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Armchair travel at Area 5

“People are used to going into an exhibition and looking at the artwork from a distance,” writes photographer Dana Gentile in the artist’s statement for her often-exhibited installation, The Sitting Room. “I want my audience to walk into a wallpapered room, feel the rug beneath their feet, sit down in a comfortable chair, and pick up a book. The room should be a space for the audience…”

So the first thing the Manhattan-based Gentile and her chief collaborator, filmmaker Abbi Jutkowitz, did after rolling into Missoula for a joint installation at Area 5 was remodel the space to make a few walls, at least, look like the hallways of a cozy house with lots of family photos on display. A little like Grandma’s house, actually, right down to homey wallpaper recreated with paint and stencils.

“We’ve never done a big show together in a space before,” Gentile explains, “which is one of the reasons we wanted to come out here [from New York to Missoula] and try in in this space. There’s never been a couch before.”

The name of the installation, The Travel Room, is a collusion of sorts between Gentile’s The Sitting Room and Jutkowitz’s interest in the nature of travel.

“You wouldn’t usually think of traveling in one space like this,” the filmmaker admits, reflecting on the installation’s somewhat sedentary depiction of something as dynamic as travel. But in much the same way that Gentile is fascinated by the way other people display family and vacation photographs in their homes, Jutkowitz’s preoccupation with travel has as much to do with travel documentation—that is to say, the visual proof that a trip has been taken—as travel itself.

It’s a theme the filmmaker explores in Home Movie #3, a short film depicting a young woman (Jutkowitz) trying on various outfits and stuffing them into a suitcase. The film ends shortly after she packs herself into a suitcase, one of many charming in-camera effects accomplished with the single-frame feature of her Bolex and a cable plunger long enough for Jutkowitz to appear in front of the camera while still operating it. Humorously enough, it’s usually just one arm busy packing the suitcase because the other one is tied up with advancing the film a frame at a time—sort of the home-movie equivalent of taking a picture of yourself in front of a scenic landscape or popular tourist attraction because there’s no one else around to do it for you. That’s a particularly lonely form of traveling, but then so is the travel depicted in Home Movie #3, which shows calendars marked with “Mom” and “Dad” indicating a child constantly shuttled between divorced parents.

Jutkowitz, you can just tell, was the kind of kid who lived for educational movies in elementary and junior high school, that magic hour every week or so when the teacher would wheel a sea-foam-green projector into class or lead the kids down to the AV room. Remember some of those movies? “Sea water,” is an emphatic line I will always remember from a hybrid live-action/Disney-animated film about how blood works.

Ordinarily, Jutkowitz projects her own films, or sees to it that someone else is always attending the projector, to give the feel of home-movie night back when people committed picnics and barbecues not to video but to small-gauge films like Super 8mm, and before that regular 8mm and 16mm. It’s as much a part of the film experience, she agrees, as optical crackle, faulty splices and other defects inherent to the medium itself, which she also claims to include in her work wherever possible.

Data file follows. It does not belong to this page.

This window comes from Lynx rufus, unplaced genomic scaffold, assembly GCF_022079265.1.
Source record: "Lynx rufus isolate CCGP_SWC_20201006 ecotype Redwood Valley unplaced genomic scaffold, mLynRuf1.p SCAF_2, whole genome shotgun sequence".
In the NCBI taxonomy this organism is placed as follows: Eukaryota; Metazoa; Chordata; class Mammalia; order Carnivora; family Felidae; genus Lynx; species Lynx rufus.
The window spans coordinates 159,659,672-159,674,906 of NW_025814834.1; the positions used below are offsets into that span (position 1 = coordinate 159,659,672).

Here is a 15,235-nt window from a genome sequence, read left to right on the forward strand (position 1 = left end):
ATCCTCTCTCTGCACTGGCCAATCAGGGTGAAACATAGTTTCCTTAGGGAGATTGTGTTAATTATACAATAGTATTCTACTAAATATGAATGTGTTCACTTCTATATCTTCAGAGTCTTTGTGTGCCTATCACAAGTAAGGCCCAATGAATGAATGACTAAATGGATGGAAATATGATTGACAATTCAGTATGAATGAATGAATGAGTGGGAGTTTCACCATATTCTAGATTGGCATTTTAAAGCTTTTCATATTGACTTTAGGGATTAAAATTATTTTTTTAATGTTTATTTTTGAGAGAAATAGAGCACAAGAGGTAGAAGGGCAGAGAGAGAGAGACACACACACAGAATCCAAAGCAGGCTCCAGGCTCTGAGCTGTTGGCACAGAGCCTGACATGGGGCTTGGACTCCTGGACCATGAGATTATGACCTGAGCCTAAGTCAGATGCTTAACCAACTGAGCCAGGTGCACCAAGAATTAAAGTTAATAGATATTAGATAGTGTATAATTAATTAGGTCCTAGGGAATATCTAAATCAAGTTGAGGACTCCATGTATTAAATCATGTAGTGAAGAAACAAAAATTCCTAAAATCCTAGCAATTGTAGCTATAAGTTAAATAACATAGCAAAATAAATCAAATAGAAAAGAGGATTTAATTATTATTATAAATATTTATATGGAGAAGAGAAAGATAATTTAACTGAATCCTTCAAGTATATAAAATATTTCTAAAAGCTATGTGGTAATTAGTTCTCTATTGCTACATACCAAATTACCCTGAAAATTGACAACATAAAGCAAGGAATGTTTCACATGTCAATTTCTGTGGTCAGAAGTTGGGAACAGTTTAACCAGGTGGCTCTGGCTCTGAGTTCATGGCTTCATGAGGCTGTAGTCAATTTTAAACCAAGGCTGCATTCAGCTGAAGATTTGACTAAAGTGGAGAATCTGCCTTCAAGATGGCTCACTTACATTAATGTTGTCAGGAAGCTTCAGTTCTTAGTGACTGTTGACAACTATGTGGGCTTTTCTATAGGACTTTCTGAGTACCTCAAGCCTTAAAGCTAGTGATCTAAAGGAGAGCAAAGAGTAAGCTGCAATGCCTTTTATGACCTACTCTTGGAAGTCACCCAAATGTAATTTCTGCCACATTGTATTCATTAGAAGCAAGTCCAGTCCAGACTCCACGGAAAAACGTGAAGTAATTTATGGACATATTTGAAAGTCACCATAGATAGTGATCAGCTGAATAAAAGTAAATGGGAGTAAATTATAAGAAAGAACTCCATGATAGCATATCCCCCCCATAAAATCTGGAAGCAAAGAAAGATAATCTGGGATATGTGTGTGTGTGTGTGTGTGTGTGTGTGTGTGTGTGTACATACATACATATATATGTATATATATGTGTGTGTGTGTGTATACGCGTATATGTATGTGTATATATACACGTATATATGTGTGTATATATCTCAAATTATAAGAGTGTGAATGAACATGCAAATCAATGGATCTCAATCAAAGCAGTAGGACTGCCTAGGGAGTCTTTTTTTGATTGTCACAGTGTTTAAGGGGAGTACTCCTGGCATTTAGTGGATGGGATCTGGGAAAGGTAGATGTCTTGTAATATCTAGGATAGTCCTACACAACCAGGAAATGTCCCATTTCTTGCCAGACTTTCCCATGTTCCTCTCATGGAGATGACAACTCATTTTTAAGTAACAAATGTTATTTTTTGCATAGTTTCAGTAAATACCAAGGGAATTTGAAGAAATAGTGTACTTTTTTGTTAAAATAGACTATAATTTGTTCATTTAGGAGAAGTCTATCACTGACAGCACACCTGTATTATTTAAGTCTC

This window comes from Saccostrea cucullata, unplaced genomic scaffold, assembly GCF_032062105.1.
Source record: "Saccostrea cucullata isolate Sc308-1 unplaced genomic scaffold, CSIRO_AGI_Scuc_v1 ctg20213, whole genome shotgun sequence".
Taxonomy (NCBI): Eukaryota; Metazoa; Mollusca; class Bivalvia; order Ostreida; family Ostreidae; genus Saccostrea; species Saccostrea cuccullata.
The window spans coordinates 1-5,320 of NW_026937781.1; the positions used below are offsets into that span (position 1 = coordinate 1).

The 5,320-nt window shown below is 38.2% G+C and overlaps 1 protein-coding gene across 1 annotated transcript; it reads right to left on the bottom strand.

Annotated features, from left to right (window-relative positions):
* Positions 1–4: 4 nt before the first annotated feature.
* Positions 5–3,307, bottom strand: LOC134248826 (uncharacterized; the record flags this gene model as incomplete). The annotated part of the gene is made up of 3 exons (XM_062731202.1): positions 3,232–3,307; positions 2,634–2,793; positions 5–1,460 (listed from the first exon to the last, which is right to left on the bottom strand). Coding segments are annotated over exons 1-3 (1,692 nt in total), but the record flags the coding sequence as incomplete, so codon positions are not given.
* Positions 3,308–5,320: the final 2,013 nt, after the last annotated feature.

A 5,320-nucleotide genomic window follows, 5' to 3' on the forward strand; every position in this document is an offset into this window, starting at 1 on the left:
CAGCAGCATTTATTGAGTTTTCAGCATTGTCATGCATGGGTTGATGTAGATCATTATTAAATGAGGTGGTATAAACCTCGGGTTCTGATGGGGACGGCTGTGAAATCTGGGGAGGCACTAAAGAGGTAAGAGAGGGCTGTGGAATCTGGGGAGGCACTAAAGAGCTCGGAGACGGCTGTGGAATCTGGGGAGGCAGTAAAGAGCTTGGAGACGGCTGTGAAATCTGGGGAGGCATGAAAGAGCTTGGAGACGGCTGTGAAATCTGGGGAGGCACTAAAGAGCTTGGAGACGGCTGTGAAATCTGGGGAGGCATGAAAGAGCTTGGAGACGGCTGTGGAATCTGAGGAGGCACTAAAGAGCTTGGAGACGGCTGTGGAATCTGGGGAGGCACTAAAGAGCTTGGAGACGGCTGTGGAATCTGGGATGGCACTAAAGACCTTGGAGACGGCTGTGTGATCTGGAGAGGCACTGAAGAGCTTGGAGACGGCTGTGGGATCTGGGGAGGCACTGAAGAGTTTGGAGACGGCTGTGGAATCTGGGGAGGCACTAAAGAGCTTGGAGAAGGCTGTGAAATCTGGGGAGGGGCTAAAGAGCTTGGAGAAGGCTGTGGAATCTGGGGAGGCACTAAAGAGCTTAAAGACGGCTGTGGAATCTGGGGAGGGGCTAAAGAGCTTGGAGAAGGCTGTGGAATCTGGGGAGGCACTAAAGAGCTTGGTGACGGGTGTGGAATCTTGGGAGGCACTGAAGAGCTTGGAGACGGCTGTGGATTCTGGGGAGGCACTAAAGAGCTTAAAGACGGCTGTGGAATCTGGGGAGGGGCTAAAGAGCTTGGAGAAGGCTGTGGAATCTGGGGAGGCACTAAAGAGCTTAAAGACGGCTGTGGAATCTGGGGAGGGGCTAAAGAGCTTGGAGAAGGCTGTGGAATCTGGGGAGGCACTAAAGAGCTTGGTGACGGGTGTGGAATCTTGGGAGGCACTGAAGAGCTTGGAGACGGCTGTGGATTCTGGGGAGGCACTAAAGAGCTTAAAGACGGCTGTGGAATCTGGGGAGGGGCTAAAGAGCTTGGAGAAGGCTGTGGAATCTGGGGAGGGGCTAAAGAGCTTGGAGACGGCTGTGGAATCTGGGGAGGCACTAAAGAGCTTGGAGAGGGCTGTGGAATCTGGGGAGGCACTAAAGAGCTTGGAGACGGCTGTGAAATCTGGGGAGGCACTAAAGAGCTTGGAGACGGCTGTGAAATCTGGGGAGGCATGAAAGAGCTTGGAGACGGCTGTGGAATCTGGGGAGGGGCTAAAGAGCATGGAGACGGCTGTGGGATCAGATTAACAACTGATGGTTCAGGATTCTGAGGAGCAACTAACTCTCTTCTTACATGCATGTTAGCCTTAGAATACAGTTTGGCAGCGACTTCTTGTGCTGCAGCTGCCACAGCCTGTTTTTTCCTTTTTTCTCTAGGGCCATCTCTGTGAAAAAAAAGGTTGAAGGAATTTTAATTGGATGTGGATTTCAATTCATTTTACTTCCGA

Though Home Movie #3 is shorter in length than an unedited roll of Super 8 film, Jutkowitz uses a variety of techniques to manipulate time, stretching here and compressing there. She uses some slow motion (achieved by changing the motor speed on her Bolex), but also a stop-motion technique somewhere between time-lapse and a style pioneered in the late ’40s and early ’50s by Canadian animator and filmmaker Norman McLaren. McLaren didn’t invent the technique of pixilation (not to be confused with pixellation, a term used to describe a particular kind of digital defect), but he did parlay it into an Academy Award for his 1952 short, Neighbours, a humorous examination of neighborly rivalries with a resonant Cold War message still poignant over 50 years later. Briefly, pixilation describes stop-motion animation achieved using human subjects who change poses incrementally between exposed frames to simulate continuous action when the film is projected. Generally used in enacted scenes, as opposed to unprompted phenomena that can be captured using the related technique of time-lapse cinematography, pixilation imbues live-action sequences with a surreal jerkiness. The action in Home Movie #3, Jutkowitz explains, was mostly improvised—not posed, but nonetheless performed with this sophisticated trick shot in mind—and the results are frankly more arresting for technique than content.

Just as Gentile prefers using available light in her photographs, Jutkowitz lit Home Movie #3 with just one light, bouncing it off the ceiling of her small working space. Also, most of the film was shot in the reflection of a mirror. The idea came to her, she says, while posing for Gentile’s photographs—in fact, the suitcase in the film is the one that Gentile would stuff with clothes and props and bring along with her on picture-taking outings.

There’s a lot of inspirational overlap in The Travel Room, lots of companion pieces to Gentile’s photographs in Jutkowitz’s films (the other film in the installation is Strangers, which ties in with an artistically repurposed, falling-apart 1938 edition of the Claude Houghton book of the same name) and vice versa. These girls get around together—The Travel Room is the proof.

The Travel Room is open to visitors throughout April at Area 5.

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